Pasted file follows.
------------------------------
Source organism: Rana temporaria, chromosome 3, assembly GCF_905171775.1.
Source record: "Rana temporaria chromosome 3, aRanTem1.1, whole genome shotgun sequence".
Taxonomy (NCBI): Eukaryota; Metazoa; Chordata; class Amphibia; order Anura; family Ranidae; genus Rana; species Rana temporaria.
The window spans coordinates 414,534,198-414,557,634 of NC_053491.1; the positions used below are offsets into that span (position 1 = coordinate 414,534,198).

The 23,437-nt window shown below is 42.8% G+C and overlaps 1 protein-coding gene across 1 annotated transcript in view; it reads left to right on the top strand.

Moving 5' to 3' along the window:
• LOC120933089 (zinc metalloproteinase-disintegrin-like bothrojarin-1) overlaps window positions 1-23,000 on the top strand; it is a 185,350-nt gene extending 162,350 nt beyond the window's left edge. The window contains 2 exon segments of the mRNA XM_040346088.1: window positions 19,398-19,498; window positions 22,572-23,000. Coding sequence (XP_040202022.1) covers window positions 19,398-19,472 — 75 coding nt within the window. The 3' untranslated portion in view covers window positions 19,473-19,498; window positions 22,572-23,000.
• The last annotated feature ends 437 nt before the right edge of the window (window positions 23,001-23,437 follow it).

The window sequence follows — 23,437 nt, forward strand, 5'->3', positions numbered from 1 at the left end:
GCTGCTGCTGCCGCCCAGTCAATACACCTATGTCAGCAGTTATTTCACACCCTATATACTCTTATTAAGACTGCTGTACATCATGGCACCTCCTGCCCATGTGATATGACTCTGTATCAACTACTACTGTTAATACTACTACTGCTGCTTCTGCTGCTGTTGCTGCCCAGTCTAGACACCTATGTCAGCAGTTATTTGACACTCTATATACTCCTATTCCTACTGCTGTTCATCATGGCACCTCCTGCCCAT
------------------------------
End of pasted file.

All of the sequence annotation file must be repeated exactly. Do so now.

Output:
Source organism: Rana temporaria, chromosome 3, assembly GCF_905171775.1.
Source record: "Rana temporaria chromosome 3, aRanTem1.1, whole genome shotgun sequence".
Taxonomy (NCBI): Eukaryota; Metazoa; Chordata; class Amphibia; order Anura; family Ranidae; genus Rana; species Rana temporaria.
The window spans coordinates 414,534,198-414,557,634 of NC_053491.1; the positions used below are offsets into that span (position 1 = coordinate 414,534,198).

The 23,437-nt window shown below is 42.8% G+C and overlaps 1 protein-coding gene across 1 annotated transcript in view; it reads left to right on the top strand.

Moving 5' to 3' along the window:
• LOC120933089 (zinc metalloproteinase-disintegrin-like bothrojarin-1) overlaps window positions 1-23,000 on the top strand; it is a 185,350-nt gene extending 162,350 nt beyond the window's left edge. The window contains 2 exon segments of the mRNA XM_040346088.1: window positions 19,398-19,498; window positions 22,572-23,000. Coding sequence (XP_040202022.1) covers window positions 19,398-19,472 — 75 coding nt within the window. The 3' untranslated portion in view covers window positions 19,473-19,498; window positions 22,572-23,000.
• The last annotated feature ends 437 nt before the right edge of the window (window positions 23,001-23,437 follow it).

The window sequence follows — 23,437 nt, forward strand, 5'->3', positions numbered from 1 at the left end:
GCTGCTGCTGCCGCCCAGTCAATACACCTATGTCAGCAGTTATTTCACACCCTATATACTCTTATTAAGACTGCTGTACATCATGGCACCTCCTGCCCATGTGATATGACTCTGTATCAACTACTACTGTTAATACTACTACTGCTGCTTCTGCTGCTGTTGCTGCCCAGTCTAGACACCTATGTCAGCAGTTATTTGACACTCTATATACTCCTATTCCTACTGCTGTTCATCATGGCACCTCCTGCCCAT